OAKLAND, Calif. — LeBron James and the Cleveland Cavaliers are headed home in a familiar spot after the first two games of the NBA Finals.
Rather than reach back to last year’s championship comeback for a confidence boost, James’ focus is on figuring out what Cleveland must do to change its fortunes against a Warriors team that is fresher and far more dangerous this year, thanks to the addition of Kevin Durant.
“They’re a different team,” James said following a 132-113 loss in Game 2 on Sunday night that put Cleveland in an 0-2 hole.
That’s been quite evident through two games. Durant leads all players with 71 points the first two games — six more than the player he replaced in the lineup, Harrison Barnes, scored in seven games a year ago.
Durant’s scoring has taken pressure off Stephen Curry and allowed the Warriors to withstand Cleveland runs so well that they haven’t trailed after the first quarter in either game.
A healthy Curry followed up a 28-point Game 1 with his first postseason triple-double on Sunday with 32 points, 11 assists and 10 rebounds. He looks more like a two-time MVP than the hobbled player he was in last year’s Finals.
Klay Thompson shook off a shooting slump to score 22 points and the Warriors pulled away late for another lopsided win.
“They play well at home,” Cavs coach Tyronn Lue said. “They won their first two games like they’re supposed to. Coming to a tough environment, we knew it was going to be tough, but they won the first two games. We get a chance to go home now to our home crowd where we play well, also.”
The Cavs began to turn things around last year after being outscored by 48 points in the first two losses in Oakland — seven more than this year. They split the two games at home before reeling off three straight wins to become the fourth team to win the title after losing the first two games.
“They’re going keep to coming, man,” Curry said. “There is a lot of work for us left to do. And you got to expect them to play, obviously, better at home. And we’re going to need to play better to win on the road.”
What was so discouraging for the Cavs is that they played better in Game 2 but the result didn’t really change. They went to a smaller lineup that contributed to Golden State committing 20 turnovers a game after tying a Finals record with four.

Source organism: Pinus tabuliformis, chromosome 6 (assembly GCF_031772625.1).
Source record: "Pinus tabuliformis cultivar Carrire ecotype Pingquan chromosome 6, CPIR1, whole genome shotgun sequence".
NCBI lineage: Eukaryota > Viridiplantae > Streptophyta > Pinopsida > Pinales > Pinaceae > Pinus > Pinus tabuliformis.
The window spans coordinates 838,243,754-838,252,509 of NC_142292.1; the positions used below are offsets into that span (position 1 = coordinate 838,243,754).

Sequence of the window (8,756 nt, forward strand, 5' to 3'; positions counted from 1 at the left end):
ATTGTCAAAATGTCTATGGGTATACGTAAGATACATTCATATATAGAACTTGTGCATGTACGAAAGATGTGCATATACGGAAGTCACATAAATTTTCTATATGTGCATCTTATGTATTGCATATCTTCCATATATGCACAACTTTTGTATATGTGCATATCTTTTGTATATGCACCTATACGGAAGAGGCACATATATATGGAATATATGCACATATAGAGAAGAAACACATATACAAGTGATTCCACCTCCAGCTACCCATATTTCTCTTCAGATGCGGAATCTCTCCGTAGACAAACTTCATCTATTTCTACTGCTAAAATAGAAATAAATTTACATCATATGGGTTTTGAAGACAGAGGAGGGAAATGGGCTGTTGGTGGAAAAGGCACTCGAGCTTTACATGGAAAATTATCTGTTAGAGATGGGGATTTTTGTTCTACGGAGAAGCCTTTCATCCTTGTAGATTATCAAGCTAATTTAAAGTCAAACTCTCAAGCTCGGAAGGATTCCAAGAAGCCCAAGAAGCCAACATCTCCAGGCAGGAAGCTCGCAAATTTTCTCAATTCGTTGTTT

The offense picked up thanks to 27 points from Kevin Love and the Cavs scored 22 more points than in the opener in a faster-paced game, but that also helped the Warriors improve their shooting from 43 percent to 52 percent as Cleveland had a weaker defensive on the floor.
“We definitely have a sense of what they’re capable of, and we felt like a lot of times tonight we played better basketball,” Love said. “But they’re a team you cannot — you can’t let them go on runs.”
The key one came late in the third quarter after Cleveland cut the deficit to four points. The Warriors followed with a 16-4 run that included 3-pointers from Curry and Thompson, a three-point play from Durant in transition and four points from Shaun Livingston.
“That’s what they do,” James said. “That’s what Golden State does. If you make a mistake — like I said, we had a turnover, it came from me, and then we had a miscue and the floods opened again.”
The first two games have shown a stark difference in depth. While James has thrived so far and had 29 points, 11 rebounds and 14 assists to tie Magic Johnson’s record with his eighth career Finals triple-double Sunday, he hasn’t gotten nearly enough help.
Kyrie Irving scored 24 points in the opener and Love had a big day in Game 2, but starters Tristan Thompson and J.R. Smith have been nearly invisible and the bench has offered little help.
The Warriors, on the other hand, have gotten key contributions from their four All-Stars: Curry, Durant, Klay Thompson and Draymond Green, as well as from players like Livingston, Andre Iguodala and Zaza Pachulia at times to set an NBA record with 14 straight postseason wins.
But after being so close last year and falling short, the Warriors know how difficult the next two will be.
“It’s human nature to let your guard down, human nature, 2-0, everybody in the world ‘It’s over, it’s over,’” Livingston said. “No, it’s not over. We saw what happened last year. We’ve been here. The guys that were here last year understand it’s the hardest thing to do is to try to close out a series and we’ve got two more games to go. We need to take that mentality to Cleveland.”